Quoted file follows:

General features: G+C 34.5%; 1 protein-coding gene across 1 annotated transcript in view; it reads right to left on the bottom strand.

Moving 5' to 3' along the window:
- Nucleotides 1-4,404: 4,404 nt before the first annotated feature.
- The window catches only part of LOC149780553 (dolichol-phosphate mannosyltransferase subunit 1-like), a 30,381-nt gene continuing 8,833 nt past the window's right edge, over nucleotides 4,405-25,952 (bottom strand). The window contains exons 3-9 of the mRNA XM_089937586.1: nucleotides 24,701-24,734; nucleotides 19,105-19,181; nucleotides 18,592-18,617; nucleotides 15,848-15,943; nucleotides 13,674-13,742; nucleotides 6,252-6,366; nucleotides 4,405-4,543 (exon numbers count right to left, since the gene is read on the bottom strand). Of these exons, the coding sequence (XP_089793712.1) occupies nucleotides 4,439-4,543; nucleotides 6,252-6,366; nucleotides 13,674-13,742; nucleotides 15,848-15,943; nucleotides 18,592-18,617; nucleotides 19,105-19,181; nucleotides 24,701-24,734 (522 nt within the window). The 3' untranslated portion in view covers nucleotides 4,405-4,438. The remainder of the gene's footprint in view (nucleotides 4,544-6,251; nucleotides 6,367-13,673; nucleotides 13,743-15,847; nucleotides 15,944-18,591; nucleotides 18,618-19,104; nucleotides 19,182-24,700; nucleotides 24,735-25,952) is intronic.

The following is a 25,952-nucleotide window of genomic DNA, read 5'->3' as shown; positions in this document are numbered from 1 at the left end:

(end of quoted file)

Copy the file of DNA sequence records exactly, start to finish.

General features: G+C 34.5%; 1 protein-coding gene across 1 annotated transcript in view; it reads right to left on the bottom strand.

Moving 5' to 3' along the window:
- Nucleotides 1-4,404: 4,404 nt before the first annotated feature.
- The window catches only part of LOC149780553 (dolichol-phosphate mannosyltransferase subunit 1-like), a 30,381-nt gene continuing 8,833 nt past the window's right edge, over nucleotides 4,405-25,952 (bottom strand). The window contains exons 3-9 of the mRNA XM_089937586.1: nucleotides 24,701-24,734; nucleotides 19,105-19,181; nucleotides 18,592-18,617; nucleotides 15,848-15,943; nucleotides 13,674-13,742; nucleotides 6,252-6,366; nucleotides 4,405-4,543 (exon numbers count right to left, since the gene is read on the bottom strand). Of these exons, the coding sequence (XP_089793712.1) occupies nucleotides 4,439-4,543; nucleotides 6,252-6,366; nucleotides 13,674-13,742; nucleotides 15,848-15,943; nucleotides 18,592-18,617; nucleotides 19,105-19,181; nucleotides 24,701-24,734 (522 nt within the window). The 3' untranslated portion in view covers nucleotides 4,405-4,438. The remainder of the gene's footprint in view (nucleotides 4,544-6,251; nucleotides 6,367-13,673; nucleotides 13,743-15,847; nucleotides 15,944-18,591; nucleotides 18,618-19,104; nucleotides 19,182-24,700; nucleotides 24,735-25,952) is intronic.

The following is a 25,952-nucleotide window of genomic DNA, read 5'->3' as shown; positions in this document are numbered from 1 at the left end: